Hudson River PCBs
In pressing government agencies to make meaningful progress to restore the Hudson River and to hold GE accountable for its PCB pollution, our current coalition of partners (Riverkeeper/Scenic Hudson/Clearwater) continue to advocate for a “not protective” finding in EPA’s Third Five Year Review (FYR) of the Hudson River PCBs Superfund Site.  We anticipate the FYR to drop this fall followed by a 90-day public comment period.  In the meantime, we have been working to bring together Lower Hudson groups to engage the EPA on meaningful public engagement this time around…and it’s working. 

For more information:

Indian Point Decommissioning
Since the spring, I have been attending weekly Stop Holtec Coalition calls led by strong advocates from Westchester and Rockland Counties and elsewhere, facilitated by Food and Water Watch’s Santosh Nandabalan (mainly), Emily Skydel and Alex Beauchamp. They have worked tirelessly to get the “Save the Hudson” legislation (sponsored by Assemblymember Dana Levenberg and Senate Environmental Conservation Chairman Pete Harckham) passed through both the NYS Assembly (with bipartisan support) and NYS Senate (unanimously).  The bill went on to be signed into law by Governor Hochul on August 18, 2023

This legislation will help to safeguard the Hudson River (for now) from the threat of radioactive wastewater discharges (Tritium) at Indian Point by Holtec International, the firm responsible for decommissioning the nuclear power plant. 

For more information:

Hudson River Anchorages
On July 25, 2023, the Coast Guard issued an information bulletin (MSIB 2023-001) which suddenly redefined the Port of New York, making the area North of Cuomo Bridge subject to the Coast Guard’s Inland Navigation Rules.  Under these rules, any vessel may anchor anywhere for any duration, provided that they don’t interfere with traffic and have adequate nighttime lighting.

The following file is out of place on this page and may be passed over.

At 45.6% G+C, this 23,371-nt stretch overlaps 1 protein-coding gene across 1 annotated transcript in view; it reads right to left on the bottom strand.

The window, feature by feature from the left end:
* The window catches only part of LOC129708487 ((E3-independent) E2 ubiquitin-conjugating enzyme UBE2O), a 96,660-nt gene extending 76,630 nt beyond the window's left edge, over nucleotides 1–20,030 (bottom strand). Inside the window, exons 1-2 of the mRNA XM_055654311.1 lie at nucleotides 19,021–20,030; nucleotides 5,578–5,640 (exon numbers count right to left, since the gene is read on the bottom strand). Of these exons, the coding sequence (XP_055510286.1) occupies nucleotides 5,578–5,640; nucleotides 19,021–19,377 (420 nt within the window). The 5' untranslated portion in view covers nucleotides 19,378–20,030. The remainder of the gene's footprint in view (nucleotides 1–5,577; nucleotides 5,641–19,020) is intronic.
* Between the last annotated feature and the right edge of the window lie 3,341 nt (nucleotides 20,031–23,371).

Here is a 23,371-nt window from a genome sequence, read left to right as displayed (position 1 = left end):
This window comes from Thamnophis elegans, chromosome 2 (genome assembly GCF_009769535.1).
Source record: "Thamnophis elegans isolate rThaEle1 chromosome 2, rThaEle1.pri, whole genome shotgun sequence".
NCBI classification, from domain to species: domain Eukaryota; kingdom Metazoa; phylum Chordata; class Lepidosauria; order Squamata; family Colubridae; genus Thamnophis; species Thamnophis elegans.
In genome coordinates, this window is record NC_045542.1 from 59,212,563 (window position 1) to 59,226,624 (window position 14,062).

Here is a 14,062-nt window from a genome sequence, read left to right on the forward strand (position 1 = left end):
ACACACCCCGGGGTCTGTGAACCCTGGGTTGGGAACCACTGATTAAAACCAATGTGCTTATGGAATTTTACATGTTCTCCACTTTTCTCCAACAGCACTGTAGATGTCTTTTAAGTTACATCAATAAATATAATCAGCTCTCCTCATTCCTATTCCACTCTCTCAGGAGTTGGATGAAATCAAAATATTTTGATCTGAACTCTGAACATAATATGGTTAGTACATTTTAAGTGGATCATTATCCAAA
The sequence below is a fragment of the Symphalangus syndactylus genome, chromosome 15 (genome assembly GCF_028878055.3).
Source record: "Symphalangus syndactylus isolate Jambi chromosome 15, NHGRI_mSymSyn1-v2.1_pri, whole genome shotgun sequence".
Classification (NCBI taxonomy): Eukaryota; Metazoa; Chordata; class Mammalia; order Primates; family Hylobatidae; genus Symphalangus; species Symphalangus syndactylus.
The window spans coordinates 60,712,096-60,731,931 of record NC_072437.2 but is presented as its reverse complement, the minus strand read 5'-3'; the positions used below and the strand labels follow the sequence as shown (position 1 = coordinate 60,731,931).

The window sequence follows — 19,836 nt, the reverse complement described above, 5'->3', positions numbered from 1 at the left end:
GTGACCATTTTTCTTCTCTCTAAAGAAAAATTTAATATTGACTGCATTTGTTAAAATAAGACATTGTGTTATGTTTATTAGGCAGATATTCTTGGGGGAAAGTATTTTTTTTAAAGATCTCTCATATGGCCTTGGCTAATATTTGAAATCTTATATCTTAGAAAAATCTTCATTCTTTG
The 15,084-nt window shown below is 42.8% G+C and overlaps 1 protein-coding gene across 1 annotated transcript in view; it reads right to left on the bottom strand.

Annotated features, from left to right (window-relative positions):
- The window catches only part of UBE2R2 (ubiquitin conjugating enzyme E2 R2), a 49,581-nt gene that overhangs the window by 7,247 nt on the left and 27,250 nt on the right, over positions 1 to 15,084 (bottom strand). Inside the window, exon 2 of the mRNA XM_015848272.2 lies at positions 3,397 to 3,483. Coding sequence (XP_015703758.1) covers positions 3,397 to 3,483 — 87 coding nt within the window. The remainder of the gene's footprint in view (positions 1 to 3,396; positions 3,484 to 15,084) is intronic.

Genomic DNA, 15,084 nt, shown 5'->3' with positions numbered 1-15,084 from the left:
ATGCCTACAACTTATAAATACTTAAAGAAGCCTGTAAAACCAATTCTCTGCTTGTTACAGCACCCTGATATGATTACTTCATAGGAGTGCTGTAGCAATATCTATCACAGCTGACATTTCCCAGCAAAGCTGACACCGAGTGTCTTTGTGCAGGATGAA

In June, as a proactive measure, the Hudson 7 hosted an educational forum with the Coast Guard and have since established an Anchorage committee that will continue to meet on a regular basis to discuss the council’s plans for engagement. As part of that effort, the council submitted a letter to the Coast Guard to request the Regulated Navigation Area (RNA) process as they decide whether or not to make a designation request. 

More information coming soon through Riverkeeper’s Anchorage Campaign page.

The Threat of Landfill Leachate to Drinking Water in the Hudson and Mohawk Rivers
“The Hudson and Mohawk Rivers Leachate Collaborative” is an independent project that I have developed (as project manager) with my partners Jen Epstein, Data Analyst and Monica Mercola (Public Employees for Environmental Responsibility/PEER), our Legal Consultant.  Together we will set out to analyze landfill leachate disposal through municipal wastewater treatment plants in the parts of the Hudson River and Mohawk River that are used as drinking water supplies.  We are currently meeting with potential fiscal sponsors to fundraise for this important work that will explain the connections between solid waste and drinking water quality, the regulatory loopholes that exist in the management of landfill leachate, wastewater, and drinking water and show how landfill leachate moves from landfills to surface water, via municipal wastewater treatment plants.

More information coming soon.
Established in 2006, is a non-partisan, grassroots, volunteer organization committed to nurturing transparency in local government through public engagement and participation. It’s a group that I have been leading for my entire career in advocacy upstate.  Over the summer I build this timeline to provide a comprehensive public record of our campaign advocacy for nearly 20 years. You can review our entire history or choose from one of the 25 categories to select a campaign category that interests you.  There is more work to be done on it, but it’s a start. 

Recently, and our sister group came together to learn more about FEMA Reports/Maps and flooding in the Lower Esopus Creek Watershed.  We expect to do more advocacy around this in the coming months to raise awareness to help protect our communities from imminent flooding, due in large part to our changing climate.

For more information: